Juliet Stevenson on The Doctor’s West End transfer and channelling personal tragedy into her work

Juliet Stevenson in The Doctor  (Manuel Harlan)
Juliet Stevenson in The Doctor (Manuel Harlan)

It’s slightly ironic that Juliet Stevenson weathered a two-year pandemic delay to transfer Robert Icke’s extraordinary play The Doctor to the West End, only to fall ill on its pre-London tour.

A chest infection kept the 65-year-old actress out of a week of performances at Richmond Theatre, prior to its transfer to the Duke of York’s Theatre on St Martin’s Lane. “I’m so sorry I let them down, because I never think I can’t manage a show,” she says, fully recovered when we meet at her home. “I’ve performed with a temperature and a broken hand…” It was all the more galling as the part of the titular physician, Ruth Wolf, is “the role of a lifetime”.

The play is freely adapted by Icke from Arthur Schnitzler’s obscure 1912 work Professor Bernhardi. It deals with the viral storm (in online terms) after a Jewish doctor stops a catholic priest administering the last rites to a girl dying from a self-administered abortion, so that she doesn’t die in fear.

“It’s about the social media forces shaping our culture, the shifting of realities and truths to serve an agenda, everybody shouting into their own echo chambers, the silencing of public conversations,” says Stevenson. “The feeling now that there are some things you cannot speak to or challenge for fear of being cancelled.”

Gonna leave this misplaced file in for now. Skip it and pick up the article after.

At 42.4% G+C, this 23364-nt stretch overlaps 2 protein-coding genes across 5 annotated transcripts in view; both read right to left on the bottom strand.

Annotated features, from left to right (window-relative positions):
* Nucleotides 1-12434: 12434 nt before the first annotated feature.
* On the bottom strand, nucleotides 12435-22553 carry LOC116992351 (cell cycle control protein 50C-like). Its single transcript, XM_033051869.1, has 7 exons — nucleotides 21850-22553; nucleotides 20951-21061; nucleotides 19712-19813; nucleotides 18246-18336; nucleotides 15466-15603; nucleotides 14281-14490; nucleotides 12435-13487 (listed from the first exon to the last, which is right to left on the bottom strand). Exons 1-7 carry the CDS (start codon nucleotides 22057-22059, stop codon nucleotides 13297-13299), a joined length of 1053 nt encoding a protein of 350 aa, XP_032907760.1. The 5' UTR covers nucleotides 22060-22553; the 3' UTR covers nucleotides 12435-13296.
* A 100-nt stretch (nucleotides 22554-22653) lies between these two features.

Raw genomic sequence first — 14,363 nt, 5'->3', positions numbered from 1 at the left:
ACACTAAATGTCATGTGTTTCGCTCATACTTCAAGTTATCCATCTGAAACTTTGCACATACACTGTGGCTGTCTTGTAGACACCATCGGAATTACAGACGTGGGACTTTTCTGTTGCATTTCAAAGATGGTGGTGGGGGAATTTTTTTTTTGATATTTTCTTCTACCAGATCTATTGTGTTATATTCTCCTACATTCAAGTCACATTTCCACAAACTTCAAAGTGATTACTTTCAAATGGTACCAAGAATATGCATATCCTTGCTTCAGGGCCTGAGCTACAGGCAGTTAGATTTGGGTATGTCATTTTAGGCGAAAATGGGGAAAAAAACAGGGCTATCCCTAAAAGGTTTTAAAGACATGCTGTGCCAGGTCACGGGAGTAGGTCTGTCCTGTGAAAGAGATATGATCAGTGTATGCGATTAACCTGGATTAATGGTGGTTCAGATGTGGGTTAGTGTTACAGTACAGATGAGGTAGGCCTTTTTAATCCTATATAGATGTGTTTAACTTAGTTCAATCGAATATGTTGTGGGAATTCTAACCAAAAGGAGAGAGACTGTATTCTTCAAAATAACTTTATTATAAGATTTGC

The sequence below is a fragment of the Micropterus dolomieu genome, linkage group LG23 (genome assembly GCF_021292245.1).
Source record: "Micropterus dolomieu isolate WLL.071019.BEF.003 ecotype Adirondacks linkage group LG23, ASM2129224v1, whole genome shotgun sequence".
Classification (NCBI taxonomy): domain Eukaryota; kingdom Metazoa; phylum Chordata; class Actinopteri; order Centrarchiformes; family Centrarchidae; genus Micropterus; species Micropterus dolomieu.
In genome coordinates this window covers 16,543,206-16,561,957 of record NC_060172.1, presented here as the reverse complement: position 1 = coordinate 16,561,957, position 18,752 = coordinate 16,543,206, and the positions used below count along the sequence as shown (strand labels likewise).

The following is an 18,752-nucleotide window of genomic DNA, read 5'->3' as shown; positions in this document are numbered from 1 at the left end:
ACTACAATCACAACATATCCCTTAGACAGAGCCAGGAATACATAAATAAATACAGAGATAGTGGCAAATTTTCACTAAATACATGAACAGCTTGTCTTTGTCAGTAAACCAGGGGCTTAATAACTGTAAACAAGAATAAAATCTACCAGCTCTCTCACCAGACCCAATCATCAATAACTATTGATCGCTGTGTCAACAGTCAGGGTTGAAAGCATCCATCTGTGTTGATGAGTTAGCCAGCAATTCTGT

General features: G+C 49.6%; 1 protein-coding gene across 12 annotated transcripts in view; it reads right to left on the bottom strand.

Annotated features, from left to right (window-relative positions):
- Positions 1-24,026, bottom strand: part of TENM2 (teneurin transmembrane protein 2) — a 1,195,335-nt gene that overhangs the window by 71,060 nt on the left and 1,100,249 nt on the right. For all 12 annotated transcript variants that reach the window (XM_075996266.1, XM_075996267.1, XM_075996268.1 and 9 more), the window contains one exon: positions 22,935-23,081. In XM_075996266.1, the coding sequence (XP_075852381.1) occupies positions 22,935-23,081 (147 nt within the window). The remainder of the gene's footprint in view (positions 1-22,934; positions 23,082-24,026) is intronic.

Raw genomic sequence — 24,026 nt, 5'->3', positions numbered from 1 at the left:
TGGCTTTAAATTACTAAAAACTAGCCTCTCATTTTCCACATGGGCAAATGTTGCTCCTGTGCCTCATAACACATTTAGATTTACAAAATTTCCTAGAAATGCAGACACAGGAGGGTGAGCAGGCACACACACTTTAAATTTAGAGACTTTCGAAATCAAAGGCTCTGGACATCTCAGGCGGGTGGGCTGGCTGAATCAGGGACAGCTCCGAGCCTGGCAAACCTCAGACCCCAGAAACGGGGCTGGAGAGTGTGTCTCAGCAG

(Manuel Harlan)
(Manuel Harlan)

Wolf is spiky, arrogant, never off stage, and unusually for a female character over 40 “she carries the narrative”. The play’s inquiry into the identities we choose or which are imposed on us – racial, sexual, political, gendered – is heightened by boldly counter-intuitive casting: women playing men, white actors playing characters of colour, and vice versa.

The original Almeida production won Icke the 2019 Evening Standard Milton Shulman Award for Best Director. “What’s extraordinary is that it was written for its moment in 2019 but feels even more resonant and relevant now,” says Stevenson. “Black Lives Matter happened in the interim. A lot more famous people have been cancelled.”

As the play features a delicately nuanced transgender character, I assume Stevenson is talking here about JK Rowling, who’s been slammed on one side and fêted on the other for her supposed gender critical views. No, she clarifies, she was thinking of some theatre people, related to #MeToo. It’s a measure of Icke’s skill that the play can take such a multifaceted approach to hot-button issues without seeming overloaded.

“It’s like a prism,” says Stevenson. “It turns and you see a new face. And it does what theatre does so beautifully and uniquely at its best - it puts everything onto that stage which is in the fabric of our current life, a lot of which people are very frightened of or overwhelmed by. And it allows the conversation to happen with no risk to anybody.”